June 20, 2012 -- Becky L. White, MD, MPH, assistant professor of medicine in the division of infectious diseases at the University of North Carolina School of Medicine, has been awarded a five-year career developmental award from the National Institutes of Health to understand barriers to routine HIV testing among physicians in North Carolina.
In the United States, about one out of every five people infected with HIV do not know that they are infected. In addition, patients are often diagnosed at advanced stages. In North Carolina, about half of HIV-infected patients who come to the infectious disease clinic at UNC Hospitals are diagnosed with AIDS within a year of their HIV diagnosis.
Recent research out of UNC has demonstrated that proper treatment for HIV with antiretroviral therapy renders people virtually non-contagious, making early diagnosis all the more critical. As a result, the U. S. Centers for Disease Control and Prevention and other government bodies now recommend that all adolescents and adults routinely be screened for HIV. Previously, HIV screening was recommended for people with certain risk factors, such as men who have sex with men, sex workers, injection drug users and heterosexuals with multiple partners.
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“Despite the new recommendations, we have learned from local and national surveys that expanded HIV testing is not being widely implemented,” said White, who also co-directs HIV services for the North Carolina Department of Corrections. With this award, White will administer the first statewide survey of HIV screening practices among primary care physicians.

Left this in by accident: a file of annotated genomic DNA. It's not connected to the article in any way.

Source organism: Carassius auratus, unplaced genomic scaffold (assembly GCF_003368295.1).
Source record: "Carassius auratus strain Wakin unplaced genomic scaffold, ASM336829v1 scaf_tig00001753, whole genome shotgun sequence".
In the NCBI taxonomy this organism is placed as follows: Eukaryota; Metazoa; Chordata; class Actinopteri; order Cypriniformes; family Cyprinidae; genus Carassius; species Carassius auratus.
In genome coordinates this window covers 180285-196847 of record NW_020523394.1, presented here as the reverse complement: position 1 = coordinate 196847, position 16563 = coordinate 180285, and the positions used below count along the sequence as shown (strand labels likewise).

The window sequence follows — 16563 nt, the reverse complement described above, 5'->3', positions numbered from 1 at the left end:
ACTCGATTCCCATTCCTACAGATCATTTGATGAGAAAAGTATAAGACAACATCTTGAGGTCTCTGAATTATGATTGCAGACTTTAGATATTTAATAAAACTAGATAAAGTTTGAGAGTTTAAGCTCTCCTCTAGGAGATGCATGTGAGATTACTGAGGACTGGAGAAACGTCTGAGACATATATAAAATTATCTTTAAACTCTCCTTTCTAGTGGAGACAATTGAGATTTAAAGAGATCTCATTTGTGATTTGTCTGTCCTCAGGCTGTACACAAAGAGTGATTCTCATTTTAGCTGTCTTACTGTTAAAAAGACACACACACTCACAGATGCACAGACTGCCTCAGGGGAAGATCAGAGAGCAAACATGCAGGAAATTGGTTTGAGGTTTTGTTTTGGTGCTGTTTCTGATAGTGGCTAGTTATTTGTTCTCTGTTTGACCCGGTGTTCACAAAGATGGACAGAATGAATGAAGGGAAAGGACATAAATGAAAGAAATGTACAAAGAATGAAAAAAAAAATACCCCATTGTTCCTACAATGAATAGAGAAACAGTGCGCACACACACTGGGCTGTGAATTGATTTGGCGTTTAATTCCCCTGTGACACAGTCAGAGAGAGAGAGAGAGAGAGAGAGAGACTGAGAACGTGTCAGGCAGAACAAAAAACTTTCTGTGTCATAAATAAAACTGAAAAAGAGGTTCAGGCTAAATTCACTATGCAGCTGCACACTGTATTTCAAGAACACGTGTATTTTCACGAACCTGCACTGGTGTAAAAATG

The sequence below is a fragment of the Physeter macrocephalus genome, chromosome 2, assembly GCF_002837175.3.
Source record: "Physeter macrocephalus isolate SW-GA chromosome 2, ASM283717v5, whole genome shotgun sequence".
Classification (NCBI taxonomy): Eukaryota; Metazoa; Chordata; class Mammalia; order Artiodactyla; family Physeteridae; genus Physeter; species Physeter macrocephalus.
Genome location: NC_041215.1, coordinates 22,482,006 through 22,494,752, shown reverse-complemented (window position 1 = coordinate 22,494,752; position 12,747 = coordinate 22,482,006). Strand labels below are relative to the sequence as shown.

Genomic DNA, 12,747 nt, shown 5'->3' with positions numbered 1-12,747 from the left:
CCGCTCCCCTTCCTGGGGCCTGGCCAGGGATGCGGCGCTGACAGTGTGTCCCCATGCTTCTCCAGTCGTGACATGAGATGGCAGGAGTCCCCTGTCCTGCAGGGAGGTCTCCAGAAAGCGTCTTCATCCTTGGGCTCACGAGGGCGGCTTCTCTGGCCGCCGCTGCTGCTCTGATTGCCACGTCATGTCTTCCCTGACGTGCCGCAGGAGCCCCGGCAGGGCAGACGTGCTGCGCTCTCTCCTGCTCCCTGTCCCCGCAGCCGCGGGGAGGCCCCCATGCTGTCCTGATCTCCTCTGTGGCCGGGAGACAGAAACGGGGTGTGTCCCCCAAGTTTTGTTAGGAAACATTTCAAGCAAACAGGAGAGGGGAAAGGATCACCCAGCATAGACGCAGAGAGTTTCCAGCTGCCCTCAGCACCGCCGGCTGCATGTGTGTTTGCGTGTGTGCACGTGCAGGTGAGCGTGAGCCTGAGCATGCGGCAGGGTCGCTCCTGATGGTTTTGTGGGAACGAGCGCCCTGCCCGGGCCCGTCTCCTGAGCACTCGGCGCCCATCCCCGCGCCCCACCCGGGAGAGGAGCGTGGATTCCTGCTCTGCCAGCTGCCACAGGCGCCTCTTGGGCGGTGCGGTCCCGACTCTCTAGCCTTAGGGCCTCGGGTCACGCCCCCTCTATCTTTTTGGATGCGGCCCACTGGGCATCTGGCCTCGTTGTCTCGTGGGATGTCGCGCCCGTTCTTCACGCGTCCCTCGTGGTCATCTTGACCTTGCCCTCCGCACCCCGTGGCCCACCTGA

Based on the results, she will develop an intervention to increase routine HIV screening in North Carolina. “The goal is to get people diagnosed early and on treatment,” she said. “Widespread HIV testing is the first step to reducing the spread of HIV in our state.”
“This award recognizes Dr. White as a highly promising investigator,” said White’s mentor, Carol Golin, MD, associate professor of medicine at UNC. “With the results of her statewide survey, she and others can design interventions for improving access to HIV screening and care and hopefully reduce ethnic-racial disparities in HIV outcomes.”
The southeastern United States continues to have the largest number of people living with HIV. Although North Carolina has seen an 18 percent decline in the number of new diagnoses, “there has been a shift of the epidemic to young men of color who do not come in for routine HIV screening,” said Peter Leone, MD, MPH, medical director of the North Carolina HIV/STD Prevention and Control Branch and UNC professor of medicine. “Dr. White's research will provide critical information to help us understand why more people aren’t getting tested.”
Media contact: Lisa Chensvold, 919-843-5719, email@example.com